Tuesday, September 29, 2015

5 Great Ways You Can Use Google Sites With Students

On Thursday afternoon I am conducting four free webinars sponsored by SimpleK12. The first of the four is about using Google Sites with students. This post is a preview of what will be covered in the webinar 5 Great Ways You Can Use Google Sites With Students.

1. As a wiki: Google Sites can be used as a wiki if you share your site with others and invite them to be editors. As a teacher you could start a site then add your students as owners or editors on the site. If you add them as owners they will be able to start new pages. If you add them as editors they will only be allowed to edit existing pages. You can also use the page-level permissions option to allow students to only edit the pages that you grant them access to.

2. As a digital portfolio: Google Sites can be used by students to create digital portfolios featuring their best works and accomplishments. I would encourage high school students to develop a digital portfolio that they can share with university admissions officers. Teachers should also consider developing a digital portfolio of their best lesson plans, credentials, and references to include when they apply for teaching positions.

3. As a digital file cabinet: If you have PDFs, Word files, or other documents that you want your students to be able to easily download, consider using the File Cabinet option in Google Sites. By creating a File Cabinet page you provide a place for those files to be easily accessed. You might also consider putting up a File Cabinet page for forms like permission slips that parents need to access.

4. As a blog: Use the Announcements template to create a blog page within your Google Sites. You can update the blog or make the blog page collaborative and let your students contribute to a class blog.

5. As a website: I left the most obvious option for last. If you need to create a place where parents and students can come to find important information about your course(s) or your school, Google Sites provides all of the tools for that. Incorporate a blog element (see #4 above) for posting updates and use the rest of the pages to house information that doesn't change that often. You can also incorporate a file cabinet (see #3 above) to post forms for parents to download. And if you're using Google Calendar, you can easily add a calendar of events to any page in your Google Site.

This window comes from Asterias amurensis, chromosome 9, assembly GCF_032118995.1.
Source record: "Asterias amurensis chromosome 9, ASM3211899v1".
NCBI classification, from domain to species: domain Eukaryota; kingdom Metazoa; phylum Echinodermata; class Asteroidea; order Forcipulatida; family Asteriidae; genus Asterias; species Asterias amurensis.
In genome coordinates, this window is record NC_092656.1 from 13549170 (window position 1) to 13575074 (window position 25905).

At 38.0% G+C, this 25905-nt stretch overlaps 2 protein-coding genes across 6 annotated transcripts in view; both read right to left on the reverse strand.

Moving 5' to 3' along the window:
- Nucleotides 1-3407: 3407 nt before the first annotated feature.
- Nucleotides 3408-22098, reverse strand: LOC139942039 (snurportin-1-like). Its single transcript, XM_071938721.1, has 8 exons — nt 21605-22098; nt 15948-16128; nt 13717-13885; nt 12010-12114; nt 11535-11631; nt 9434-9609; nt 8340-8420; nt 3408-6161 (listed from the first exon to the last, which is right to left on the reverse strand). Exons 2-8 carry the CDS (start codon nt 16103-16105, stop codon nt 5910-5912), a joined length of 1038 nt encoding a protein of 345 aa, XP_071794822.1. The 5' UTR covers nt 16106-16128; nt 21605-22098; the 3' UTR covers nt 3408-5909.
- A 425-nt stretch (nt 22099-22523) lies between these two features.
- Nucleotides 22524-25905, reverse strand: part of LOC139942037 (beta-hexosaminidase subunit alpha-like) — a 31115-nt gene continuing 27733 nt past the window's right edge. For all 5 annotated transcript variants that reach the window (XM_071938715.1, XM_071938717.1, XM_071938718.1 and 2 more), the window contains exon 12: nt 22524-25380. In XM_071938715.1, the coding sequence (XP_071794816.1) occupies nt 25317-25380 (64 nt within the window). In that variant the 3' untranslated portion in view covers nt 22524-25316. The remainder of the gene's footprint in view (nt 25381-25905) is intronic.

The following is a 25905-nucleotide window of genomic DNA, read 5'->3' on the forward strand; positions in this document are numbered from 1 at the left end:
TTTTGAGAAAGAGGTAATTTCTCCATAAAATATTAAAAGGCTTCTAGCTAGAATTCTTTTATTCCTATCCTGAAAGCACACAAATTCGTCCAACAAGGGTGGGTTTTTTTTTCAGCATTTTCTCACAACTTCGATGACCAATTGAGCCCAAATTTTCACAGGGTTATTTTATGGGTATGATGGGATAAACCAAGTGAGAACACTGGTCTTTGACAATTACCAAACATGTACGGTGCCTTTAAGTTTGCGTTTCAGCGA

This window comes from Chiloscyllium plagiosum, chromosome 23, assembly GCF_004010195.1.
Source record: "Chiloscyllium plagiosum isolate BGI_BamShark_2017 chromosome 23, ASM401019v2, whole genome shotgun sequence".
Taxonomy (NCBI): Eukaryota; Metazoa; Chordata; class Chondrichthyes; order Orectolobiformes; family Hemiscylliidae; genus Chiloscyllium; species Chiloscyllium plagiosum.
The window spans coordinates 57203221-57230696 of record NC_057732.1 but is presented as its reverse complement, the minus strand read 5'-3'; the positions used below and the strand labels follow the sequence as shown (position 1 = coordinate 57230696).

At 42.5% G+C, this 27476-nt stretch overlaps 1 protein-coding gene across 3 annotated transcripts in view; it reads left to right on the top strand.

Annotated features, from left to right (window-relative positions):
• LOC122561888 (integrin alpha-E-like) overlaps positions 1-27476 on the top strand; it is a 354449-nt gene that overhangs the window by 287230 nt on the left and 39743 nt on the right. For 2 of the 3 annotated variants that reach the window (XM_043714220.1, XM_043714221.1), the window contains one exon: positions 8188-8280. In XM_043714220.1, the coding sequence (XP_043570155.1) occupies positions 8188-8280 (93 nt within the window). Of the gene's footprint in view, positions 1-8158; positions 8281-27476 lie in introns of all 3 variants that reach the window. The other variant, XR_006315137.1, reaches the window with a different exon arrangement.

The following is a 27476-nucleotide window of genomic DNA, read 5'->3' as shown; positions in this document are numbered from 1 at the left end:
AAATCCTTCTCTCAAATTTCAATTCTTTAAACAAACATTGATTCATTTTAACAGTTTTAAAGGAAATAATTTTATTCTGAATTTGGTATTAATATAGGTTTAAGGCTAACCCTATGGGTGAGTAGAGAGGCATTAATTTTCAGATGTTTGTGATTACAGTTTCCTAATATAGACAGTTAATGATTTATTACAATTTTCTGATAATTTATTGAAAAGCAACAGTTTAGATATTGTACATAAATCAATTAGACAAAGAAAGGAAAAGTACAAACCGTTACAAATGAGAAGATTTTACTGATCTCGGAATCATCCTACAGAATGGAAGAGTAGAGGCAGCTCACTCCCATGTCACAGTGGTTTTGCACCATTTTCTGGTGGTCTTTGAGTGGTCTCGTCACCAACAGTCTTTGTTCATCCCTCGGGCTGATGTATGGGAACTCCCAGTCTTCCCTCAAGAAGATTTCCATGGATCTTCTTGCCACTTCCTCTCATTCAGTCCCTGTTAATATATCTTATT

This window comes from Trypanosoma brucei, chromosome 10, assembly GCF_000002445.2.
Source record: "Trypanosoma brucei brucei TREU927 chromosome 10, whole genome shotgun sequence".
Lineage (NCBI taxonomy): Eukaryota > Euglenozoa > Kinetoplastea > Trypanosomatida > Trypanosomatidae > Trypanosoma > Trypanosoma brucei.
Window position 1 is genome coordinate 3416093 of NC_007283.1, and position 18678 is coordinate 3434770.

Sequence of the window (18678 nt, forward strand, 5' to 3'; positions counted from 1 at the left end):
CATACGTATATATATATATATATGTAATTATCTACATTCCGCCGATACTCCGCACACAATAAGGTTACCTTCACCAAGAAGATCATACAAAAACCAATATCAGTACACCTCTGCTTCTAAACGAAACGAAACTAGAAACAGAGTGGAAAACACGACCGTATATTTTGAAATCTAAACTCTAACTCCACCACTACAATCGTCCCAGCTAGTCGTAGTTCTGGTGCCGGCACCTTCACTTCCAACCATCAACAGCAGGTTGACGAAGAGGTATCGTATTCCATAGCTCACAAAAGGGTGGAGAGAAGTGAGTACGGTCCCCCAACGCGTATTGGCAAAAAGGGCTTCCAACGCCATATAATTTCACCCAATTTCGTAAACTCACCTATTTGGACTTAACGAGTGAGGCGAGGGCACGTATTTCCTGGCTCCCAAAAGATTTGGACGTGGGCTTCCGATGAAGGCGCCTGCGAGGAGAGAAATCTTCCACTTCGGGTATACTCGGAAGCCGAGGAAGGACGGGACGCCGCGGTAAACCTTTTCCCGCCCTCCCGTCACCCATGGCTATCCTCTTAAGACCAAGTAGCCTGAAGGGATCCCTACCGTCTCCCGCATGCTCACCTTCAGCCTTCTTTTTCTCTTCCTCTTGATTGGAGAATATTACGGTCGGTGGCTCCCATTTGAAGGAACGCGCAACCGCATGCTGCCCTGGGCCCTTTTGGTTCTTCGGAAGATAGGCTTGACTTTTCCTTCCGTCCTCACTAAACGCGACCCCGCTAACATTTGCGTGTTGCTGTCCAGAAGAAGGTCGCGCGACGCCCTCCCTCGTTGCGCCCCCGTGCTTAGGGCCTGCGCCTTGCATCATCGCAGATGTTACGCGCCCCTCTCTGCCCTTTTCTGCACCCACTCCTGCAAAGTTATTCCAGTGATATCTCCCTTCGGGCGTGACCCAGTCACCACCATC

How to Quickly Create an MP3 Recording

On Saturday I wrote about using SpeakPipe's Voice Recorder to create short MP3 files. If you haven't tried it yet, take a look at the video embedded below to see just how easy it is to create an MP3 recording through SpeakPipe's Voice Recorder.

Applications for Education
SpeakPipe's Voice Recorder does not require you to register in order to create and download your audio recordings. The lack of a registration requirement makes it a good choice for students who don't have email addresses or for anyone else who simply doesn't want to have to keep track of yet another username and password.

Students could use SpeakPipe's Voice Recorder to record short audio interviews or to record short audio blog entries. Teachers could use SpeakPipe's Voice Recorder to record instructions for students to listen to in lieu of having a substitute teacher read instructions to their students.

Monday, September 28, 2015

Google Expeditions is Possibly Coming to a School Near You

Earlier this year Google unveiled a new virtual reality program for schools. The program is called Expeditions. Expeditions uses an app on the teacher's tablet in conjunction with the Cardboard viewer to guide students on virtual reality field trips. Today, Google announced that they are bringing Expedition demonstrations and the required kits to schools all over North America, Brazil, the United Kingdom, Australia, and New Zealand.

During the 2015/2016 school year the Expeditions Pioneer Program will be visiting schools to set them up with the materials needed for taking students on more than 100 virtual field trips. Visit the Expeditions Pioneer Program website to find out if the program will be near you and to register your school for a visit.